Keio Center for Strategy

About Us

What is "Keio Center for Strategy"?

In the midst of increasing uncertainties and unpredictability in the world affairs, Keio Center for Strategy (KCS) was established in March 2023 by synthesizing Strategic Studies, International Security Studies, International Relations, and Geoeconomics.  These research areas are ordinally divided into individual departments within a university. We include perspectives such as the public-private partnerships and economic security, and will go beyond institutional and disciplinary barriers.

Keio Center for Strategy will organize a forum where peoples from academic, business community and government participate and contribute, and then promote applied policy-oriented research based on a broader perspective.   The Center also advances the international network with leading think-tanks across the globe.  Together with these, the Center will provide valuable resources based on the top-level experts at Keio University.  

Yuichi Hosoya

Director of Keio Center for Strategy (KCS)


Currently, the world is facing significant turmoil. The COVID-19 pandemic has divided the world, Russia’s invasion of Ukraine startled the conventional order, and the rise of nationalism and populism is disrupting the political basis of advanced democratic states. In such a context, it is increasingly important for each country to construct and implement strategies from a long-term and broad perspective.

The Keio Center for Strategy (KCS) was founded in March 2023 amidst these global uncertainties. Our goal is to transcend the narrow confines of individual academic fields, exploring various issues in an interdisciplinary and practical manner, and ultimately sharing the findings from our research.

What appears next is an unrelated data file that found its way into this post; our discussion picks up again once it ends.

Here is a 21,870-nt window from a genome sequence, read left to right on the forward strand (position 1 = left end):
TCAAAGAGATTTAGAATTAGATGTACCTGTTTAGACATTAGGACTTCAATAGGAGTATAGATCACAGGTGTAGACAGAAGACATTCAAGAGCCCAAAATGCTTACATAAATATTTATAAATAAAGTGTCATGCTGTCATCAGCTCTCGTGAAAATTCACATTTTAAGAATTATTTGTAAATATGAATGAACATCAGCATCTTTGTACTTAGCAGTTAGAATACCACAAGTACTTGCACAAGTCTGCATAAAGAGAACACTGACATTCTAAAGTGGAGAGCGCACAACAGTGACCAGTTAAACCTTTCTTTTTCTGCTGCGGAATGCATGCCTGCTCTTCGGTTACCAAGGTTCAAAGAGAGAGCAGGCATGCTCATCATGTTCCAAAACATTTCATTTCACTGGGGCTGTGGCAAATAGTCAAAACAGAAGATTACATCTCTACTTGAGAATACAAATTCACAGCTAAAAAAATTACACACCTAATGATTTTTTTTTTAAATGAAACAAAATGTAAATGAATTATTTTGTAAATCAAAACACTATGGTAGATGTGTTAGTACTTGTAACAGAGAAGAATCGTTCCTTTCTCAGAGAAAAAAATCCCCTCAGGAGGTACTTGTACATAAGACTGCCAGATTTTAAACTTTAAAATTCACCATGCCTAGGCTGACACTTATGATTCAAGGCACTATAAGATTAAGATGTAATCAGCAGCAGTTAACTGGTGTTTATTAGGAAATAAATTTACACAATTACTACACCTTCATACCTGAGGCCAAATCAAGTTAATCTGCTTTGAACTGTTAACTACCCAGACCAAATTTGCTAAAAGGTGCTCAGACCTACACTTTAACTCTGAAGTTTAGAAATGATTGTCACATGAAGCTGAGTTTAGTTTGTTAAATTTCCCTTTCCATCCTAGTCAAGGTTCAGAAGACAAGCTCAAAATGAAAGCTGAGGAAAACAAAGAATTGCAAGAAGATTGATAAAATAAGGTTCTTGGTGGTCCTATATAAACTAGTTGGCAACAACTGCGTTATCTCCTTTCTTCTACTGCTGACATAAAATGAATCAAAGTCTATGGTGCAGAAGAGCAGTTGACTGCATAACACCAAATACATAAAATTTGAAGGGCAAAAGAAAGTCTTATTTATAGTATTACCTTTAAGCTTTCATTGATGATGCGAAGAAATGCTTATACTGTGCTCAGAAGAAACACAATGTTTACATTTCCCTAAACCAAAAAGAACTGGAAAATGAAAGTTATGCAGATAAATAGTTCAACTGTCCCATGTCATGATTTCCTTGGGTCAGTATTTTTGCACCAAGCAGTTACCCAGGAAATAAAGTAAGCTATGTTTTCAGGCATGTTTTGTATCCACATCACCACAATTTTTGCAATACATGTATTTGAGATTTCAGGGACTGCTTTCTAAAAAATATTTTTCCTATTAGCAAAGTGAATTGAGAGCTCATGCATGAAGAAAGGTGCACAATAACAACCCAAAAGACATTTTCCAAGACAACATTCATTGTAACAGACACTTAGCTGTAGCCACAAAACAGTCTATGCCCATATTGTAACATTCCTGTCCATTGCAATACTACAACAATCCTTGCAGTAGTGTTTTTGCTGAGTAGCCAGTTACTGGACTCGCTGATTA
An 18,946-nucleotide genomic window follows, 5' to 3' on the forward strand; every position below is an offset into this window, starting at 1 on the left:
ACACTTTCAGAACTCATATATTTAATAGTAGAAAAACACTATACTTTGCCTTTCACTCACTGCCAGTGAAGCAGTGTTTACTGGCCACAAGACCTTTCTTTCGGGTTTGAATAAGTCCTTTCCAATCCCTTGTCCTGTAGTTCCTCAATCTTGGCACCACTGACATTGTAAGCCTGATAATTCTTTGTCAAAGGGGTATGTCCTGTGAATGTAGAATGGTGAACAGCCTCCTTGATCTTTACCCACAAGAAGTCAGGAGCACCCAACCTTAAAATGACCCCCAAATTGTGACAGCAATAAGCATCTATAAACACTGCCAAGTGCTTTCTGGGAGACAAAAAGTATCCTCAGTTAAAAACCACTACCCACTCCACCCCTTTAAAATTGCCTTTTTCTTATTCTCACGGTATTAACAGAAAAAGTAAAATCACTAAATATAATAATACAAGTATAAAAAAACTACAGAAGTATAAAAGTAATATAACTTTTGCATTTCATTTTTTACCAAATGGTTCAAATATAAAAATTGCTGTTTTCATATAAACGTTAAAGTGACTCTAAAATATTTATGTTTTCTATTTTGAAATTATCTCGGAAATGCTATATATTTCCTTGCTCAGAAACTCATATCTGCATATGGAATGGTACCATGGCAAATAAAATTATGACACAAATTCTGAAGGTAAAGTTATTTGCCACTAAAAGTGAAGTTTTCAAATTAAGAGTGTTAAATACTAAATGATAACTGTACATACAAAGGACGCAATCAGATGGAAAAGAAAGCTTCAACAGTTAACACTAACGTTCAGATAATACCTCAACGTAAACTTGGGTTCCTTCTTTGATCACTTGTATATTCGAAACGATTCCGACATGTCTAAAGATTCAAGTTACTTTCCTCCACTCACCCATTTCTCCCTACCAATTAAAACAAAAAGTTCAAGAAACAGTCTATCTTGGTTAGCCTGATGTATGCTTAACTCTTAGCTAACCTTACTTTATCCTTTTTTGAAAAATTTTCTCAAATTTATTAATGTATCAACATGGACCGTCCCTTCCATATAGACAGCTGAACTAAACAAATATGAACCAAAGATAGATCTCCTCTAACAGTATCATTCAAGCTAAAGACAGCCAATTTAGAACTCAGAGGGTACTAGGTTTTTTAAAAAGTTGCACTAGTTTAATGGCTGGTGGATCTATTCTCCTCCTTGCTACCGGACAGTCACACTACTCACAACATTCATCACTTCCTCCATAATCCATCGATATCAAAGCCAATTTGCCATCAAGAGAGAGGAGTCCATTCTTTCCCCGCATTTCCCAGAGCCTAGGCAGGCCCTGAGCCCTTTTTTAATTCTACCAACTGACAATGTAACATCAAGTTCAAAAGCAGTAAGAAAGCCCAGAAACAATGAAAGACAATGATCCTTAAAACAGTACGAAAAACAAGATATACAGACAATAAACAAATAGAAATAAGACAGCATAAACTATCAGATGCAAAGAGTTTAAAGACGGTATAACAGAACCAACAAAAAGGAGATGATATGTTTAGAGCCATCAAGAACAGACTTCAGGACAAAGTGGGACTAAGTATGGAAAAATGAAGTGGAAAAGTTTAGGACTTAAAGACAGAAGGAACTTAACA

Yukichi Fukuzawa, the founder of Keio University, emphasized the importance of “practical studies (Jitsugaku)” in academia. I believe this approach involves exploring the truth empirically and solving problems. At Keio Center of Strategy, we inherit his will and will tackle various issues facing Japan and the world, based on an empirical and academic basis.

Satoru Mori

Deputy Director of KCS

The term “strategy” originated in ancient Greece. perception of warfare changed over time, so did its definition, expanding from a purely military concept to a term applicable across various fields. Lawrence Friedman, a leading British scholar of strategy, traced the history and evolution of the term “strategy” in an article he contributed to The New Makers of Modern Strategy: From the Ancient World to the Digital Age, a collection of articles published in its third edition in May 2023. In the article, he noted that “over the past 250 years, ‘strategy’ has become an umbrella term of potential relevance to all human affairs.”

To navigate the contemporary world filled with uncertainty and fluidity, we must grasp the risks we face, prioritize them, and continuously develop “strategies” to achieve the objectives set forth by these efforts. Further, we have to decide how to allocate the limited resources within this intellectual framework.


As the world enters a phase where major powers are becoming increasingly unilateralist, and shared norms and values are experiencing a decline, it becomes crucial to engage in thorough discussions and deeply reflect on Japan’s approach to “strategy.” This requires positioning within the international intellectual network and having a calm understanding of the limitations inherent in strategies.

I hope the Keio Center for Strategy becomes a focal point for such intellectual exchange. I am grateful for the opportunity to contribute to this commendable initiative and look forward with gratitude to various encounters and the myriad possibilities that may arise.

Michito Tsuruoka

Deputy Director of KCS

Despite the challenges in Japan and worldwide are piling up and becoming more complex, our resources remain limited. In order to use the available resources and achieve our goals effectively, a well-advised strategy is essential. To conceive such a strategy, we need a variety of knowledge, and when considering specific areas, policy analysis becomes indispensable. A strategy can only be created by thoroughly analyzing real policy issues. Developing specialists capable of conducting policy research is also a major challenge. To this end, the Keio Center for Strategy aims to become a hub where faculty and researchers from different departments and campuses at Keio University can collaborate with external parties, including global stakeholders, to tackle domestic and international issues and conceive strategies.

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